On-chip integration of III-V laser diodes and photodetectors with silicon nanowire waveguides is demonstrated. Through flip-chip bonding of GaInNAs/GaAs laser diodes directly onto the silicon substrate, efficient heat dissipation was realized and characteristic temperatures as high as 132K were achieved. Spot-size converters for the laser-to-waveguide coupling were used, with efficiencies greater than 60%. The photodetectors were fabricated by bonding of InGaAs/InP wafers directly to silicon waveguides and formation of metal-semiconductor-metal structures, giving responsivities as high as 0.74 A/W. Both laser diode and the photodetector were integrated with a single silicon waveguide to demonstrate a complete on-chip optical transmission link.
© 2010 OSA
Recent progress in high performance silicon large scale integration (Si-LSI) has faced major challenges from limitations in the bandwidth of electrical interconnects due to signal delay, and also from heating due to the large density of electrical interconnects. Of the potential solutions to overcome these issues optical interconnects are of considerable interest since they feature very large bandwidths that could ultimately lead to more efficient ways of routing information within LSI circuits [1, 2]. Over recent years there has been extensive research into the various types of silicon based optical components required for on-chip optical interconnection. Such components have included waveguides [3–5], light sources [6–10], photodetectors [6, 11–15] and modulators [12, 16–18]. Because of the difficulty in realizing electrically-pumped silicon-based light-emitters, direct integration of III-V materials is a strong candidate for realizing an efficient on-chip light source. For low power consumption it is essential that the output from the laser diode (LD) is efficiently coupled to the optical waveguide, and there are several approaches reported in the literature, such as an evanescent coupling  and butt-joint coupling, with and without spot-size converters (SSC) [6, 8]. However, stable lasing operation at high operating temperatures is problematic since the light sources are typically integrated on dielectric materials, which have poor heat dissipation and lead to a degradation in the laser performance. Photodetectors (PDs) are also key components for on-chip integration technologies, and both III-V compound material systems [6, 11] and germanium (Ge) [12–15] have been successfully employed as detector materials. The III-V material can be integrated by wafer bonding techniques [19, 20] and have superior characteristics to germanium, with a large absorption at 1.3 and 1.5 μm wavelengths and a relative low dark current, attributed to good crystal quality. This enables low-power operation and small device size. In this paper, on-chip light sources and photodetectors are integrated with Si waveguides, and an on-chip optical transmission link is demonstrated by combining these components. The light source is integrated by flip-chip bonding directly onto the Si substrate allowing for high temperature operation, and spot-size converters are used for efficient coupling to the Si waveguide. An InGaAs/InP metal-semiconductor-metal (MSM) structure is integrated using wafer bonding techniques and used for photodetection, and high responsivity is demonstrated.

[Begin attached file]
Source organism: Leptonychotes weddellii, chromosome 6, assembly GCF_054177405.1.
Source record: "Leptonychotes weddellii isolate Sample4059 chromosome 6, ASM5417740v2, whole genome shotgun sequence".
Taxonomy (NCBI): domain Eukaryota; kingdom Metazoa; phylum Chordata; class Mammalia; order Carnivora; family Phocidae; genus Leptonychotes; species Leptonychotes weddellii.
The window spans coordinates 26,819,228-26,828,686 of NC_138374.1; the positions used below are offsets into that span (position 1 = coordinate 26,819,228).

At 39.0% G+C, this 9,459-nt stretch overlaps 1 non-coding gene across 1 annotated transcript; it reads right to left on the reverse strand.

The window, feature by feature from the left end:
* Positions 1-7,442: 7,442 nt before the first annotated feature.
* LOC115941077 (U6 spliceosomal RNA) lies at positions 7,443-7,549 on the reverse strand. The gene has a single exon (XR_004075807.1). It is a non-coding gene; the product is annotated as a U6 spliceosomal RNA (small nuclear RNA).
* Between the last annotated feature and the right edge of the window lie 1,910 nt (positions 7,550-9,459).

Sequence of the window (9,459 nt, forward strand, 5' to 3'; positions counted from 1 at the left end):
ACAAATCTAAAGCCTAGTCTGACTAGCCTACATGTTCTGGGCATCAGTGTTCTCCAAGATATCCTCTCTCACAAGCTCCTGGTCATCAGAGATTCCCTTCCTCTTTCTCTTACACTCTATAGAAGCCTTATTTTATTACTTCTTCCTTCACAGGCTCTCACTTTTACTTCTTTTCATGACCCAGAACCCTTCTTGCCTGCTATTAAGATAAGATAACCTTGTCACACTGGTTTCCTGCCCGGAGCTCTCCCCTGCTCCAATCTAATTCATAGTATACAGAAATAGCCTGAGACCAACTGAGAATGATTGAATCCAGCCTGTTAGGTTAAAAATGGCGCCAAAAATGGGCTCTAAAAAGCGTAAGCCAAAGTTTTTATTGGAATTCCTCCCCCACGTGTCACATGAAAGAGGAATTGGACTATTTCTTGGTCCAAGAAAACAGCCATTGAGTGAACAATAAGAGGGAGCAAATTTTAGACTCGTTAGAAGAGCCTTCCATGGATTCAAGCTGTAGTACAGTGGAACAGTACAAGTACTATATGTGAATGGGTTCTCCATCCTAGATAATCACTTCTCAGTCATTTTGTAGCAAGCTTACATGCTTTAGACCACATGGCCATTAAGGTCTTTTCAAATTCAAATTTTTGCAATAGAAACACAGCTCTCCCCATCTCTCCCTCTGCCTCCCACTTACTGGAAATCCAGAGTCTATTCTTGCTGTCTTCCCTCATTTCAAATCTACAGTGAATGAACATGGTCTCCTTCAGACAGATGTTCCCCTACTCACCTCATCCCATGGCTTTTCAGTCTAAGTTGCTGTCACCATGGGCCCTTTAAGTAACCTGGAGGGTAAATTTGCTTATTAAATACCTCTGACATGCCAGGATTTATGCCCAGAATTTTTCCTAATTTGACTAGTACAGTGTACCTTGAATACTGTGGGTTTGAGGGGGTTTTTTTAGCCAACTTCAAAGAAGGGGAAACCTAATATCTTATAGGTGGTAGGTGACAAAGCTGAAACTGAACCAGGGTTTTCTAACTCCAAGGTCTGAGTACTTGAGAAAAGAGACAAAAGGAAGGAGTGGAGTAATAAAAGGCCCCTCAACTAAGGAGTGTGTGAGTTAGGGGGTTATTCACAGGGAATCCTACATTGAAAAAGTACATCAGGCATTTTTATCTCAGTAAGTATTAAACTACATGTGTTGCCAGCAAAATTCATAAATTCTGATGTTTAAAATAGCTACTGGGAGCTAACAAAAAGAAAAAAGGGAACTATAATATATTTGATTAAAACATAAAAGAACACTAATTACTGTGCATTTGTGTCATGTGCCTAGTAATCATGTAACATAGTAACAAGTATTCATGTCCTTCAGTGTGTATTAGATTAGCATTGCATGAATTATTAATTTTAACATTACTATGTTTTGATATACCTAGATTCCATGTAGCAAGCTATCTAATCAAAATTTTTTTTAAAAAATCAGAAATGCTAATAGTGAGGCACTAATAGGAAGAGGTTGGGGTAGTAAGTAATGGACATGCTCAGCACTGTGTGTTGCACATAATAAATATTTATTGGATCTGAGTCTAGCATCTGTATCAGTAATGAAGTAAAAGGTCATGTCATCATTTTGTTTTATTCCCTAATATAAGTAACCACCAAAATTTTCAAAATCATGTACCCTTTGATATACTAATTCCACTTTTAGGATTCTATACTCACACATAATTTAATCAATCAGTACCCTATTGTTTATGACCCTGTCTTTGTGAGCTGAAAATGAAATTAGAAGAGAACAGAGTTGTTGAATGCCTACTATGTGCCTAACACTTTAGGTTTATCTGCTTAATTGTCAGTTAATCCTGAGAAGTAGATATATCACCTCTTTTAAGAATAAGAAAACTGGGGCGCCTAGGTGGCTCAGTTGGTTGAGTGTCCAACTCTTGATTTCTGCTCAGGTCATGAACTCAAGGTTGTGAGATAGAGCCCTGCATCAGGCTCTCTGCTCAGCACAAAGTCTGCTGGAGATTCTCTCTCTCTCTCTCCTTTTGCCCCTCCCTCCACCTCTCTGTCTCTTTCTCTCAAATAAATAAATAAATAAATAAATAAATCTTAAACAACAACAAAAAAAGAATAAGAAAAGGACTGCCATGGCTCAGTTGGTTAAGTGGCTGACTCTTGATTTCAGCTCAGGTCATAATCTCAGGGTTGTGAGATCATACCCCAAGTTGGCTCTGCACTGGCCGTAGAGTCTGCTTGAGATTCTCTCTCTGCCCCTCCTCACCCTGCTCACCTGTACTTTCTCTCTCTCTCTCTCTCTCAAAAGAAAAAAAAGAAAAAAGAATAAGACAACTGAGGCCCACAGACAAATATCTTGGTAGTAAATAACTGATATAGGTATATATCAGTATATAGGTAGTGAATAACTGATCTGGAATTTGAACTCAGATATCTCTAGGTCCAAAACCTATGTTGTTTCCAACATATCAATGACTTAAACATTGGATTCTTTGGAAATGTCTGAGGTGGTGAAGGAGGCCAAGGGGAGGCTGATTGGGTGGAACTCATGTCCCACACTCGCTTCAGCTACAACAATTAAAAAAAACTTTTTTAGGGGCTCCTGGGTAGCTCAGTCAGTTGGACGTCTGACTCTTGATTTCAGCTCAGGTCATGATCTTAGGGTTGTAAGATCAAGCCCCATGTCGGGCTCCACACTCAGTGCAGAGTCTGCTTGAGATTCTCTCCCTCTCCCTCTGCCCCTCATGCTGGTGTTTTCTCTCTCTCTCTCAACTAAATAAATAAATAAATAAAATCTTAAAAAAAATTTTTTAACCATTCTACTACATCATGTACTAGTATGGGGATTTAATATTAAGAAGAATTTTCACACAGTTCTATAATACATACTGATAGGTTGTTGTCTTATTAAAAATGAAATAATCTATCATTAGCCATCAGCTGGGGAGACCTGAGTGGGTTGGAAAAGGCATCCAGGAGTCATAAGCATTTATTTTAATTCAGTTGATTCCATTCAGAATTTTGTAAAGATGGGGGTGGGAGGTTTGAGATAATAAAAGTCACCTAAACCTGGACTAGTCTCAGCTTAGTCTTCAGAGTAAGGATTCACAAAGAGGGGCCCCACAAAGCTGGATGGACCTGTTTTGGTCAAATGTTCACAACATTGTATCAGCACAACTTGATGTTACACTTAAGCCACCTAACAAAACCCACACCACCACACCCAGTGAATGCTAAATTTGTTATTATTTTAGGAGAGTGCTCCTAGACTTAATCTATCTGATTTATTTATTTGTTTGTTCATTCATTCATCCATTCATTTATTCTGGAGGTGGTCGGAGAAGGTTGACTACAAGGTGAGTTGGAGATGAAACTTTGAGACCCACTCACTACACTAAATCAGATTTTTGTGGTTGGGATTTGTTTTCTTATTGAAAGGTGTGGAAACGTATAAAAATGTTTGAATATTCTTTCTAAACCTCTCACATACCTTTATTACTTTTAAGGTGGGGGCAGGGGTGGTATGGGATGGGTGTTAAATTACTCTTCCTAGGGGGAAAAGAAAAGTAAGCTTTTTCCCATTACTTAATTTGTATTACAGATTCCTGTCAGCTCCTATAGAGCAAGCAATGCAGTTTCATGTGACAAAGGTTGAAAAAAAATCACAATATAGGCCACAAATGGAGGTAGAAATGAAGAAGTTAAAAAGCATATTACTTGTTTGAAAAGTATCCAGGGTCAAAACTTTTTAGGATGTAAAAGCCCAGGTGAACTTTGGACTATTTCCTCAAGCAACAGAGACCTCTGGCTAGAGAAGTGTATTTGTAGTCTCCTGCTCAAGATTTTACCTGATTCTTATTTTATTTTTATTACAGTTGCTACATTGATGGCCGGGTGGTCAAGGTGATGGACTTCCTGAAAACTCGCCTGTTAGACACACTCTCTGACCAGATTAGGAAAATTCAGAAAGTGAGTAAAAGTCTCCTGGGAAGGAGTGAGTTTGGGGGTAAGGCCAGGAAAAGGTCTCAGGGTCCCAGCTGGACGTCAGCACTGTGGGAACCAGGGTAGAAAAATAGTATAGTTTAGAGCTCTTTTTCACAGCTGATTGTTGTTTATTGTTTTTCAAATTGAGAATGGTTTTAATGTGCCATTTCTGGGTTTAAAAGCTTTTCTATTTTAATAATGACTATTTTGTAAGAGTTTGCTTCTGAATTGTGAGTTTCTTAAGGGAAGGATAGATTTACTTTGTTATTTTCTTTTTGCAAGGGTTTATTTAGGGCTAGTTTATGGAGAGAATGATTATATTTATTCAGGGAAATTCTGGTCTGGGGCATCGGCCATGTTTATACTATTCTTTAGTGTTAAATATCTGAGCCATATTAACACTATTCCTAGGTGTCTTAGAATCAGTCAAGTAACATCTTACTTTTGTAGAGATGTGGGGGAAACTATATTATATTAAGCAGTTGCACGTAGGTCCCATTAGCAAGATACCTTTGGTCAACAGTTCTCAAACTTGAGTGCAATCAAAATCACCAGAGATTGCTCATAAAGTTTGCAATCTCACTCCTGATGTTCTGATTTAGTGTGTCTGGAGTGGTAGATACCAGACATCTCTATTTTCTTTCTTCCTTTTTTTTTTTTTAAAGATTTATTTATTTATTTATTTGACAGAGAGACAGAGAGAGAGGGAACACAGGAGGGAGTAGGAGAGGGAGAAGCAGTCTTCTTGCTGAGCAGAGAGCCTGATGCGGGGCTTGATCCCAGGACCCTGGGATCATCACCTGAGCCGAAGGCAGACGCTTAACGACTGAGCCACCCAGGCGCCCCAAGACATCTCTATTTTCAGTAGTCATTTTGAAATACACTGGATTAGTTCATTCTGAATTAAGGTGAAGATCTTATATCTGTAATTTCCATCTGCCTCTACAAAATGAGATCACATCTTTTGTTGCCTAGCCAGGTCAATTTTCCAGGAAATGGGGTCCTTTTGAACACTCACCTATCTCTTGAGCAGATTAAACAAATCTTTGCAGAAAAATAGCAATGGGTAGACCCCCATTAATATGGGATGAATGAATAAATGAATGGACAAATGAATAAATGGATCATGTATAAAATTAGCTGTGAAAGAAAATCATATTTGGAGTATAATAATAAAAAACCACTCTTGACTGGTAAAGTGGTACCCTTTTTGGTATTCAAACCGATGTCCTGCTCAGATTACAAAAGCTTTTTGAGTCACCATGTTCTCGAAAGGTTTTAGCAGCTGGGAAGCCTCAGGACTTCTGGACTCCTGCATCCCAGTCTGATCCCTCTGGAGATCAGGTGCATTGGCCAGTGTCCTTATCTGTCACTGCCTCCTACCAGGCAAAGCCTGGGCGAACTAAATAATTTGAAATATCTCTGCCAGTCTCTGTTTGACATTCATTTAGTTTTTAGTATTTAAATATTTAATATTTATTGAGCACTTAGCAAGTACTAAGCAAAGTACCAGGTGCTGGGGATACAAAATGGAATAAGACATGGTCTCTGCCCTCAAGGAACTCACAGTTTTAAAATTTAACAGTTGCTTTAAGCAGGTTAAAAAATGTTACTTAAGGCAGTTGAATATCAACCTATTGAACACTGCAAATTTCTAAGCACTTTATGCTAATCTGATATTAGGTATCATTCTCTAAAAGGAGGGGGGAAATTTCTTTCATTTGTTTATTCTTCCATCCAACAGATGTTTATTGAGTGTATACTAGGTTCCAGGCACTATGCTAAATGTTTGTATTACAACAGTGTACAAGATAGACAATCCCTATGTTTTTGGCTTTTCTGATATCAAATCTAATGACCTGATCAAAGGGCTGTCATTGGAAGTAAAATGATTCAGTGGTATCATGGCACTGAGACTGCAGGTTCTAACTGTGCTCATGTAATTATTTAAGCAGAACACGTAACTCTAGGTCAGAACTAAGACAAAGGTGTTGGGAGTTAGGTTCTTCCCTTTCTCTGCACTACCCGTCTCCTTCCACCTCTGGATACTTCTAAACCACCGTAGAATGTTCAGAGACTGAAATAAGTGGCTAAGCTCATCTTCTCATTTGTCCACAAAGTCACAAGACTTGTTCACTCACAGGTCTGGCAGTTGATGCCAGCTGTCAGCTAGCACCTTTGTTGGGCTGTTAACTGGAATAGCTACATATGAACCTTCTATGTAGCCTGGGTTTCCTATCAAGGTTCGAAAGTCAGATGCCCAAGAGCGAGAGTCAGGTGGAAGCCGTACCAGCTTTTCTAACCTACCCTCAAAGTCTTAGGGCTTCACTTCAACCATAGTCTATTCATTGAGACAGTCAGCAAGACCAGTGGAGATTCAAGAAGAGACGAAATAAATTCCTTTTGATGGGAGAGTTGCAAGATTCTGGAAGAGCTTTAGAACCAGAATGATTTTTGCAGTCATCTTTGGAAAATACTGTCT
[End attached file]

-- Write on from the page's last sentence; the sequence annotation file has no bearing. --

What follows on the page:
2. Laser diode integration with Si waveguide
2.1 Device design